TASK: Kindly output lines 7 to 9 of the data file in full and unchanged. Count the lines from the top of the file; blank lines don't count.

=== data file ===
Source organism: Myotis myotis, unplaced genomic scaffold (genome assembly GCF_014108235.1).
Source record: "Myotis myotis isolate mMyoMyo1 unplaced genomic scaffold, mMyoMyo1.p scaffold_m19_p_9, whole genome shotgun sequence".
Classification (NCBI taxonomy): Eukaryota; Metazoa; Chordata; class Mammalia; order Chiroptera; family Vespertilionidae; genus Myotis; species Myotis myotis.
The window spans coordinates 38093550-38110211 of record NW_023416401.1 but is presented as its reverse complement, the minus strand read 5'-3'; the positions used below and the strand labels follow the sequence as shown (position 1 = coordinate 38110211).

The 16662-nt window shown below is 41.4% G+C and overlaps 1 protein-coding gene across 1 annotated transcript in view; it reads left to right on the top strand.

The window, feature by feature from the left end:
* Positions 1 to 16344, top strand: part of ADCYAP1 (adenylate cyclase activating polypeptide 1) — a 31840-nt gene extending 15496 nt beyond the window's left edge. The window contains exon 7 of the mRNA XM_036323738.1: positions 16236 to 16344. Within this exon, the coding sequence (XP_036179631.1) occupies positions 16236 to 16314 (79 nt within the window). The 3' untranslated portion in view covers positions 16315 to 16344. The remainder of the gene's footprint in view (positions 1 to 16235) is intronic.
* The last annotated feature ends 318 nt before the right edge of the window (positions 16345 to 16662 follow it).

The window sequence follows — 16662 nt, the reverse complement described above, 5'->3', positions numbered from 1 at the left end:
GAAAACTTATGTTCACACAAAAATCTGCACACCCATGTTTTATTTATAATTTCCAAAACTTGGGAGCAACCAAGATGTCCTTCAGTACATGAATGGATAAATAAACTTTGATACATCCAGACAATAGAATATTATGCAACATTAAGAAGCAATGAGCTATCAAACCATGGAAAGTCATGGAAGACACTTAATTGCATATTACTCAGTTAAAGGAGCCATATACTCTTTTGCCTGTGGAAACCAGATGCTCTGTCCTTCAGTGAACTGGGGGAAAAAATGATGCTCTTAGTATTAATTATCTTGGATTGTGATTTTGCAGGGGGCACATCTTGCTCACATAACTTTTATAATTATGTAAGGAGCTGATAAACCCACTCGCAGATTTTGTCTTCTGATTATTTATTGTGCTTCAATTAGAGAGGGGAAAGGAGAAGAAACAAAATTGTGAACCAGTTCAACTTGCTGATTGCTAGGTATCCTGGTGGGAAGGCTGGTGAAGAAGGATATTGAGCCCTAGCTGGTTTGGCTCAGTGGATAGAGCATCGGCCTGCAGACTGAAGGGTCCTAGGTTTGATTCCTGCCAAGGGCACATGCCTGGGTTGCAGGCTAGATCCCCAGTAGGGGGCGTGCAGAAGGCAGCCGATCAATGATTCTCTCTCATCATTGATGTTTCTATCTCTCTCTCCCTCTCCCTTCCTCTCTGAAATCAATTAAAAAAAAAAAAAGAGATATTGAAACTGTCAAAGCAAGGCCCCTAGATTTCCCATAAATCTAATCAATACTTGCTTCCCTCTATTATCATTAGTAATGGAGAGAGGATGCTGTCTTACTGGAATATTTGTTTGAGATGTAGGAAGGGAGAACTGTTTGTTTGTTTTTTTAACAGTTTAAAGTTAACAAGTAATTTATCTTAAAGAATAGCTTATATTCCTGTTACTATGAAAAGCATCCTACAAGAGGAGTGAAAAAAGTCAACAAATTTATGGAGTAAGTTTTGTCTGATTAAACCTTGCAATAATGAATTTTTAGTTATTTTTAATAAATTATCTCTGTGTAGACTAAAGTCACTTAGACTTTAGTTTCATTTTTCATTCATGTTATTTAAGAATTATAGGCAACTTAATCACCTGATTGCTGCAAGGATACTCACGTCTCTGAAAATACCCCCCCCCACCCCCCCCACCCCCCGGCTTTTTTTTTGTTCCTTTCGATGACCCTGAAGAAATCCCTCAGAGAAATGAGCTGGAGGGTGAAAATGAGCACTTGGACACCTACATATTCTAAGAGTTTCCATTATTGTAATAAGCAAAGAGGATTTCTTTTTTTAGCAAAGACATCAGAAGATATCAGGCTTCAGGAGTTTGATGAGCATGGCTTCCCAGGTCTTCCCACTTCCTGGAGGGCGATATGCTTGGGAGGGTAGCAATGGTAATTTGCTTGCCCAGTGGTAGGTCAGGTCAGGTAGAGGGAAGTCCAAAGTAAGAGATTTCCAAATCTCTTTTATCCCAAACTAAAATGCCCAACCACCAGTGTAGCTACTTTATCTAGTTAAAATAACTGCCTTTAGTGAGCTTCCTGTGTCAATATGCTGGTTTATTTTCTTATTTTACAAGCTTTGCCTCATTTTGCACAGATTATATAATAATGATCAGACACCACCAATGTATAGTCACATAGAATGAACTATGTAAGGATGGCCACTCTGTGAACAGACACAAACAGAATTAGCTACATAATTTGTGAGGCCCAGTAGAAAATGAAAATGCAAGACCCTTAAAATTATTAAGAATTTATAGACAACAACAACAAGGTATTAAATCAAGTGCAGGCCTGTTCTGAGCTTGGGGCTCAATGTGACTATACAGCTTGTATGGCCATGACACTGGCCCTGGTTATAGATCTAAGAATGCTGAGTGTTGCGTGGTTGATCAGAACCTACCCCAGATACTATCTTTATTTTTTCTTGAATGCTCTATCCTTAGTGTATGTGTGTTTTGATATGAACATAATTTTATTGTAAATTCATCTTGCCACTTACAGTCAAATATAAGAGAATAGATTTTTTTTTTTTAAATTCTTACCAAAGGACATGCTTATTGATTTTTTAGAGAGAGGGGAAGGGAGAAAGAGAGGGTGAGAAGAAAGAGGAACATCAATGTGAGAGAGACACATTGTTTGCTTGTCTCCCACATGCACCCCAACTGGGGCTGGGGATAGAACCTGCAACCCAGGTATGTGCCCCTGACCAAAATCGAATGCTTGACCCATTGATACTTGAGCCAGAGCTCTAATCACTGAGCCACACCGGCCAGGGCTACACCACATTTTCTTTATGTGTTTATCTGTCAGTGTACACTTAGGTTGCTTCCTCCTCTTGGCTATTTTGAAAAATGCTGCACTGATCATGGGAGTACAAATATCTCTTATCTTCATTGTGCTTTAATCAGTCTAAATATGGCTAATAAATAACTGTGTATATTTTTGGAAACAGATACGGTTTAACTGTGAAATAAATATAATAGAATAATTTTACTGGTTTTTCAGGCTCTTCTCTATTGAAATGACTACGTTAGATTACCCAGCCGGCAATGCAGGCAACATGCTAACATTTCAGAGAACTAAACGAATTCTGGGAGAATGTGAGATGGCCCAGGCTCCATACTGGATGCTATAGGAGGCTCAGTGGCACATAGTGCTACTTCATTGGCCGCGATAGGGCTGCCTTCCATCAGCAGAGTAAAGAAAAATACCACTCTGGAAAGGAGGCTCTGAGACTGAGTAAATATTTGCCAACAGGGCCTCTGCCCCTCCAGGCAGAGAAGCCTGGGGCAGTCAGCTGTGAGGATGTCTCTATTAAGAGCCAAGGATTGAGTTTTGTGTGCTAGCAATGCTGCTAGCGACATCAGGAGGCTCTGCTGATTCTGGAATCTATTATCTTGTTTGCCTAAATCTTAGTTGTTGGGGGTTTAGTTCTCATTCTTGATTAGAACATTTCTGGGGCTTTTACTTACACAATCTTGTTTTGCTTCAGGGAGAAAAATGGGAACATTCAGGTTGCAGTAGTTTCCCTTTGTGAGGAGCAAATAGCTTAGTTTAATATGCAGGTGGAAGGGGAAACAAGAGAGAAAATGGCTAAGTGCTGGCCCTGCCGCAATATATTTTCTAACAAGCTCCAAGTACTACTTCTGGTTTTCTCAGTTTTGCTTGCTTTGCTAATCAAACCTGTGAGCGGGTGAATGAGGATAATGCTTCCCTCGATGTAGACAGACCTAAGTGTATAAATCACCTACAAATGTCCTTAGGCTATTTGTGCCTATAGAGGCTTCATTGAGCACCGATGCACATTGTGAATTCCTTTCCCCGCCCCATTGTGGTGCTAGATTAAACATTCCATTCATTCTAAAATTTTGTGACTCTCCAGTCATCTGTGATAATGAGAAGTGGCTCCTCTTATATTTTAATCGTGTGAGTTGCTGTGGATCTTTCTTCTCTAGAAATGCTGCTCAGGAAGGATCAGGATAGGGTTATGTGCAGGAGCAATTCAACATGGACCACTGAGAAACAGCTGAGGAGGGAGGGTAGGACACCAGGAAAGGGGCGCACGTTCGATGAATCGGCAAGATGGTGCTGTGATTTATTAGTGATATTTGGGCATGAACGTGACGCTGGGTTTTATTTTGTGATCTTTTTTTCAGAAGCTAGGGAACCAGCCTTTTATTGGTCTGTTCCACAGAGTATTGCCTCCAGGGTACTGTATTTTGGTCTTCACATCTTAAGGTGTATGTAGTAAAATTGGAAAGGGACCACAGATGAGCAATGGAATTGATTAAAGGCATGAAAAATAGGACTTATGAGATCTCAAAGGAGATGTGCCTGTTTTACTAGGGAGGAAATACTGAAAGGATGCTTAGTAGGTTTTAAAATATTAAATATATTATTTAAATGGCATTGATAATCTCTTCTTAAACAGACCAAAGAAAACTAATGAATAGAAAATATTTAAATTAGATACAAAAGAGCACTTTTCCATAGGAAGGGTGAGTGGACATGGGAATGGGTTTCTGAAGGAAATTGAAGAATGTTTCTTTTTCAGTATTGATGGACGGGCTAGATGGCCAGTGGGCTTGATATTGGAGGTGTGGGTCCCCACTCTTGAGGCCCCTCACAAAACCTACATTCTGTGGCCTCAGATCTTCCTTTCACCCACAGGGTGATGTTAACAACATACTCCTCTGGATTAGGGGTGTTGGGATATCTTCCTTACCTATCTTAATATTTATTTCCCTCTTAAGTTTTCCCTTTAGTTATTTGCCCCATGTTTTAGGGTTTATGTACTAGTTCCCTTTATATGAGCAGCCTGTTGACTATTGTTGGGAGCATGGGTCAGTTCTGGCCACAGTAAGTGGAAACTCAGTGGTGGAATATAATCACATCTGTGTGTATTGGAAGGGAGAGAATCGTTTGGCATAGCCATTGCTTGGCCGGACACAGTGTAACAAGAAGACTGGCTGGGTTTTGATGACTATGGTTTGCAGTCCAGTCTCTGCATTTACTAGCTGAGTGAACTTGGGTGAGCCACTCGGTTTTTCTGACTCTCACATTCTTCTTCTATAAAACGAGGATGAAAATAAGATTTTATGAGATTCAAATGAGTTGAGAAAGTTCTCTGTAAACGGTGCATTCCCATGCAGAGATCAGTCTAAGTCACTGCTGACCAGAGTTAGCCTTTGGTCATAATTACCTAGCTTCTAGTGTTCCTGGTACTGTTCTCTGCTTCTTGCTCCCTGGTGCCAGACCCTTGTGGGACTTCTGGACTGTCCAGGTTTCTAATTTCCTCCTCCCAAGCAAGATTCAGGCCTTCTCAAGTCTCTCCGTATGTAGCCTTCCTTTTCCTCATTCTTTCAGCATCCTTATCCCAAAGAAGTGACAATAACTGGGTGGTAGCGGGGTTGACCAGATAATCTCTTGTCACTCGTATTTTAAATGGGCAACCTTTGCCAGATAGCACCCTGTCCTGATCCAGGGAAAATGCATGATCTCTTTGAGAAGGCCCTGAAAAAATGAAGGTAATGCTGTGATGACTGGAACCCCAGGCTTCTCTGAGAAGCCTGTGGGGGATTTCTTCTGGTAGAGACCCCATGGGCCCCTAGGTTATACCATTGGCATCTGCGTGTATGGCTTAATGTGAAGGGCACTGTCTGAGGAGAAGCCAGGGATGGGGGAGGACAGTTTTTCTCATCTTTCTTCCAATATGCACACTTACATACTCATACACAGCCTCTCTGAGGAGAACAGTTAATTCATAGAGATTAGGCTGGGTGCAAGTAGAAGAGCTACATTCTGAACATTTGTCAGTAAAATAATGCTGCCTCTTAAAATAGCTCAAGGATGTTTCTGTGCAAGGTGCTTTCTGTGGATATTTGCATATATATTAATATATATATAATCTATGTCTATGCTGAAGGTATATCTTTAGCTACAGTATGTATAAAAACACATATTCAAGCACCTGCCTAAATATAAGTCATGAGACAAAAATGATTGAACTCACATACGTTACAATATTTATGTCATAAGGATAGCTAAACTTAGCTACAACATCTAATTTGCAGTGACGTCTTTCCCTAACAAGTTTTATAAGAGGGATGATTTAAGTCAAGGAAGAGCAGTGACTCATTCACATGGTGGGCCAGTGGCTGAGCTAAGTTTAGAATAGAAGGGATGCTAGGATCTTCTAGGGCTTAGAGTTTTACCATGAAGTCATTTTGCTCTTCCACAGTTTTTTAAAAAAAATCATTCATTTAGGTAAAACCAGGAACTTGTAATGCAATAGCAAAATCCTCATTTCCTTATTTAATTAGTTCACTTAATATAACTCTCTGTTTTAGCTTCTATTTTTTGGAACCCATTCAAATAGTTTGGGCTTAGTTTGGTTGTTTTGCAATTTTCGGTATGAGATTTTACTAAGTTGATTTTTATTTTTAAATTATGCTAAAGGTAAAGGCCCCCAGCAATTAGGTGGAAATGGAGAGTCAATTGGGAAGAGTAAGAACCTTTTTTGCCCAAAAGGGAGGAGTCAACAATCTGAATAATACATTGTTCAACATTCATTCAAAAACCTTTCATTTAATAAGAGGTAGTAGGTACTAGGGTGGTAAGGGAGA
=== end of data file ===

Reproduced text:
* Positions 1 to 16344, top strand: part of ADCYAP1 (adenylate cyclase activating polypeptide 1) — a 31840-nt gene extending 15496 nt beyond the window's left edge. The window contains exon 7 of the mRNA XM_036323738.1: positions 16236 to 16344. Within this exon, the coding sequence (XP_036179631.1) occupies positions 16236 to 16314 (79 nt within the window). The 3' untranslated portion in view covers positions 16315 to 16344. The remainder of the gene's footprint in view (positions 1 to 16235) is intronic.
* The last annotated feature ends 318 nt before the right edge of the window (positions 16345 to 16662 follow it).

The window sequence follows — 16662 nt, the reverse complement described above, 5'->3', positions numbered from 1 at the left end: